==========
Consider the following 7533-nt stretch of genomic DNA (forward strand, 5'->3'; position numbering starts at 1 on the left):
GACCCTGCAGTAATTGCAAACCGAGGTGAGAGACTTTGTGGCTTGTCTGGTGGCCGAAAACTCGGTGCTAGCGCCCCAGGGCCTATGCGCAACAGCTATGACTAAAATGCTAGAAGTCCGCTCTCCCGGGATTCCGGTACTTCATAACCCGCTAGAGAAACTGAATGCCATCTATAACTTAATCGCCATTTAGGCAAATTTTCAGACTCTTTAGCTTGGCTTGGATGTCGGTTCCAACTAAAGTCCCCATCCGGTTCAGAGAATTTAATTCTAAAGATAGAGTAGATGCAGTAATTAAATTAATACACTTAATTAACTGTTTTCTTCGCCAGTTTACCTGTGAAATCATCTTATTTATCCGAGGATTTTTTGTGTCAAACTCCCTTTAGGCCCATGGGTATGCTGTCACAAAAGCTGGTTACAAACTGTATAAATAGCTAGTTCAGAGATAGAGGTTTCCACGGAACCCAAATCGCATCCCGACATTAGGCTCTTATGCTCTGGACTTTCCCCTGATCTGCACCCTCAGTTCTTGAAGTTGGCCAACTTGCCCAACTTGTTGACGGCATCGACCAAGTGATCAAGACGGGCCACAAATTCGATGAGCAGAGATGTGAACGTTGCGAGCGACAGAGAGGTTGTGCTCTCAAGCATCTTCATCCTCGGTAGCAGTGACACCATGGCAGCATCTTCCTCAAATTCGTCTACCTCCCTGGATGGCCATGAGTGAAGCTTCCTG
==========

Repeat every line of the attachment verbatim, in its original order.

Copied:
Consider the following 7533-nt stretch of genomic DNA (forward strand, 5'->3'; position numbering starts at 1 on the left):
GACCCTGCAGTAATTGCAAACCGAGGTGAGAGACTTTGTGGCTTGTCTGGTGGCCGAAAACTCGGTGCTAGCGCCCCAGGGCCTATGCGCAACAGCTATGACTAAAATGCTAGAAGTCCGCTCTCCCGGGATTCCGGTACTTCATAACCCGCTAGAGAAACTGAATGCCATCTATAACTTAATCGCCATTTAGGCAAATTTTCAGACTCTTTAGCTTGGCTTGGATGTCGGTTCCAACTAAAGTCCCCATCCGGTTCAGAGAATTTAATTCTAAAGATAGAGTAGATGCAGTAATTAAATTAATACACTTAATTAACTGTTTTCTTCGCCAGTTTACCTGTGAAATCATCTTATTTATCCGAGGATTTTTTGTGTCAAACTCCCTTTAGGCCCATGGGTATGCTGTCACAAAAGCTGGTTACAAACTGTATAAATAGCTAGTTCAGAGATAGAGGTTTCCACGGAACCCAAATCGCATCCCGACATTAGGCTCTTATGCTCTGGACTTTCCCCTGATCTGCACCCTCAGTTCTTGAAGTTGGCCAACTTGCCCAACTTGTTGACGGCATCGACCAAGTGATCAAGACGGGCCACAAATTCGATGAGCAGAGATGTGAACGTTGCGAGCGACAGAGAGGTTGTGCTCTCAAGCATCTTCATCCTCGGTAGCAGTGACACCATGGCAGCATCTTCCTCAAATTCGTCTACCTCCCTGGATGGCCATGAGTGAAGCTTCCTG